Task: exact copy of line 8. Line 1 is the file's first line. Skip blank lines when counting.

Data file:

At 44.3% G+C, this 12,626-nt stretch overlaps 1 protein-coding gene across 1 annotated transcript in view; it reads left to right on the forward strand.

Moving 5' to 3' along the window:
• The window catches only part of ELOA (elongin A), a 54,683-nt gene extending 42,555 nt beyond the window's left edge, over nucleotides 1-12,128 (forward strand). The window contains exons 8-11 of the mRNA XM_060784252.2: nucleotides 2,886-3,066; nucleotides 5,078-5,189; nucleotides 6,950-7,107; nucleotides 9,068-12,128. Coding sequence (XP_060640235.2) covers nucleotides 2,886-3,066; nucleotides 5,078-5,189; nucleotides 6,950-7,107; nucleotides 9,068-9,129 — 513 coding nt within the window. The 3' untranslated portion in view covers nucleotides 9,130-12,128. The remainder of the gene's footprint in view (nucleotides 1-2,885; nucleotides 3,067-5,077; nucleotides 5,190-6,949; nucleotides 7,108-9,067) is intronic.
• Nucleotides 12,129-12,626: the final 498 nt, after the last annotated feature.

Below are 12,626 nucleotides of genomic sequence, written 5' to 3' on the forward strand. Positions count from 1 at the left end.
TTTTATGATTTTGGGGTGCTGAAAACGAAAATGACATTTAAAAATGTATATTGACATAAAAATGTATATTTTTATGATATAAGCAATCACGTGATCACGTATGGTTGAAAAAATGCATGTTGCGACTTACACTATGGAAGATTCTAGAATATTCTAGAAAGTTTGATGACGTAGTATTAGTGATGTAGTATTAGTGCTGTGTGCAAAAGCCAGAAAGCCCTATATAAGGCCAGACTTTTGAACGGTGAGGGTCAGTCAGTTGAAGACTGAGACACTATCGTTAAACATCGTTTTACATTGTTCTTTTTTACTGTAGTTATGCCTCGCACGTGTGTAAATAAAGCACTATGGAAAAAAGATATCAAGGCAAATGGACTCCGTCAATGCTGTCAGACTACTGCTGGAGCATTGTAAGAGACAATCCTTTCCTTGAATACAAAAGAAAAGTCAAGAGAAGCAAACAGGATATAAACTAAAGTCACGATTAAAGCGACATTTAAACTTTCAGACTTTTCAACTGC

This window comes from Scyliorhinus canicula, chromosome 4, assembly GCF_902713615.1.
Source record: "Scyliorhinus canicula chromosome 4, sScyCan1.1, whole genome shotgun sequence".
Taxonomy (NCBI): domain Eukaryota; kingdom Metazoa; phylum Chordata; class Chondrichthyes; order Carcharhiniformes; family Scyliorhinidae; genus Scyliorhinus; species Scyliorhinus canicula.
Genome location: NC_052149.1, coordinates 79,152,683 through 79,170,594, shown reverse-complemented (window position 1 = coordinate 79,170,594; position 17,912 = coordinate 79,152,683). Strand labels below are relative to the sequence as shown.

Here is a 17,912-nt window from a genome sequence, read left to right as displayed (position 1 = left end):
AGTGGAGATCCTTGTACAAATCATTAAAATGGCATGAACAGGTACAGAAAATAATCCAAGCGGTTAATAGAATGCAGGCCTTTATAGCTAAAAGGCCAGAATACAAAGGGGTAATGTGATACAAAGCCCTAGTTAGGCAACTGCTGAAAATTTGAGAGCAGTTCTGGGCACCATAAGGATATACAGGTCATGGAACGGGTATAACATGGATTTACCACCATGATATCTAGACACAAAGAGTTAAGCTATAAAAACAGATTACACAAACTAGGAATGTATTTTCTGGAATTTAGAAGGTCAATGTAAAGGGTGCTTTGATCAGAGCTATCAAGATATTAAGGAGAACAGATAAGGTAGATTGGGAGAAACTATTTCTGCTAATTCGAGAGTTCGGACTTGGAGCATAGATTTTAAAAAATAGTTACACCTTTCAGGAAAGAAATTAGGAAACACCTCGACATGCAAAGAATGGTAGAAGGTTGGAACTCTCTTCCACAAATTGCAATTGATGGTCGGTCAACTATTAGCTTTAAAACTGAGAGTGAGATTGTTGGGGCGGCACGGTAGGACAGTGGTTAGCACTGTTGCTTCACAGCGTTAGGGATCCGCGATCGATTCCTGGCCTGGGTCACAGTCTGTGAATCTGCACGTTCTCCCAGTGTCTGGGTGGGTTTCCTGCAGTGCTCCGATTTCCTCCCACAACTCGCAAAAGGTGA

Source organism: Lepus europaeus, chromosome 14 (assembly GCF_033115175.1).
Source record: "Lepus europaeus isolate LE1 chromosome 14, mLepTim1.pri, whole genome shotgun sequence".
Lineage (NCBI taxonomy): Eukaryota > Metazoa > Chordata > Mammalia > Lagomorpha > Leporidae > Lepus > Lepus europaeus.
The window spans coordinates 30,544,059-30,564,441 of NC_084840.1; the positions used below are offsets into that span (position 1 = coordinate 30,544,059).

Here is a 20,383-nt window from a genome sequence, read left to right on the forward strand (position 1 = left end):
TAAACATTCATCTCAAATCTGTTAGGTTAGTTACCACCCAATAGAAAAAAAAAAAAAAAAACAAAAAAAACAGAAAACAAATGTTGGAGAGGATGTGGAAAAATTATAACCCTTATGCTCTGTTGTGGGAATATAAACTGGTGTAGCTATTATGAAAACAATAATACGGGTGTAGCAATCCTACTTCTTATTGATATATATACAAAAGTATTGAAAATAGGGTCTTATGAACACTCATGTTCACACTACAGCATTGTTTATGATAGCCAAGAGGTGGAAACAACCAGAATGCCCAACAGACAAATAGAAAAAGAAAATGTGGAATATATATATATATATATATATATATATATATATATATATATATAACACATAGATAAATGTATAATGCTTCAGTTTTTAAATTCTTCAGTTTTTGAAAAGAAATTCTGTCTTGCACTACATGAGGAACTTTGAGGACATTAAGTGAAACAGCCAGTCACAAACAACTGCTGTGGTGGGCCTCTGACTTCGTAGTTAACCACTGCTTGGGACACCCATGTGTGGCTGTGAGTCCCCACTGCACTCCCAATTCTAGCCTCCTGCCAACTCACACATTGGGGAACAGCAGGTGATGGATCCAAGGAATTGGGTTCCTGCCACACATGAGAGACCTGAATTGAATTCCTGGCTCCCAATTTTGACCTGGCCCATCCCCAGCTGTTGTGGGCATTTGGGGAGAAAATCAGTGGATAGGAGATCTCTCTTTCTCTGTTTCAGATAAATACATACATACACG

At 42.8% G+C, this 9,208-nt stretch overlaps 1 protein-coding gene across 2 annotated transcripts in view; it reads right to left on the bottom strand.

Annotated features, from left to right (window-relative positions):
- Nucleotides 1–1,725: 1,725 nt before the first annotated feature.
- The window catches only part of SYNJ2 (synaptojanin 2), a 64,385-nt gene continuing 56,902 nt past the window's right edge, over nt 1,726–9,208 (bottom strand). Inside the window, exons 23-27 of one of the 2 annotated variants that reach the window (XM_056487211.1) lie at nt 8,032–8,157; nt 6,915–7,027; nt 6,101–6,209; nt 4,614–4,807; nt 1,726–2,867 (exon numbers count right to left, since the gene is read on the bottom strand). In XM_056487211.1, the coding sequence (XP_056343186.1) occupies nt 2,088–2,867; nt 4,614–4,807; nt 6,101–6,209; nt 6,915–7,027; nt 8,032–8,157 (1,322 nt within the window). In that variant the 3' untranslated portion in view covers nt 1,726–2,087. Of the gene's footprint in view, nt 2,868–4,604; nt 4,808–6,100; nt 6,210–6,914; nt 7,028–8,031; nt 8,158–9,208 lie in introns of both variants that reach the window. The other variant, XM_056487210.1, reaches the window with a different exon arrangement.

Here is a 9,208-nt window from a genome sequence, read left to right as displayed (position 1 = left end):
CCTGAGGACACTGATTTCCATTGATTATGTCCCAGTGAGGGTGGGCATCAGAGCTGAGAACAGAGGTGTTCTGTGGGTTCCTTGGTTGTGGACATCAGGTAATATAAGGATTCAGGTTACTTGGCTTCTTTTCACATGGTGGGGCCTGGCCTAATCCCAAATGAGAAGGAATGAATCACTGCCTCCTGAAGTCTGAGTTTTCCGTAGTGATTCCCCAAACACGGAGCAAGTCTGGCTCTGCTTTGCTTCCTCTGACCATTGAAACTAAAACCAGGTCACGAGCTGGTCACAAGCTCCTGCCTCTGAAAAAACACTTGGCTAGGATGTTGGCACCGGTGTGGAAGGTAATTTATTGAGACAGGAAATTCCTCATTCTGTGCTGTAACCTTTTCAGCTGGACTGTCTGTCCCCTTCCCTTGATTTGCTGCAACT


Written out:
Source record: "Scyliorhinus canicula chromosome 4, sScyCan1.1, whole genome shotgun sequence".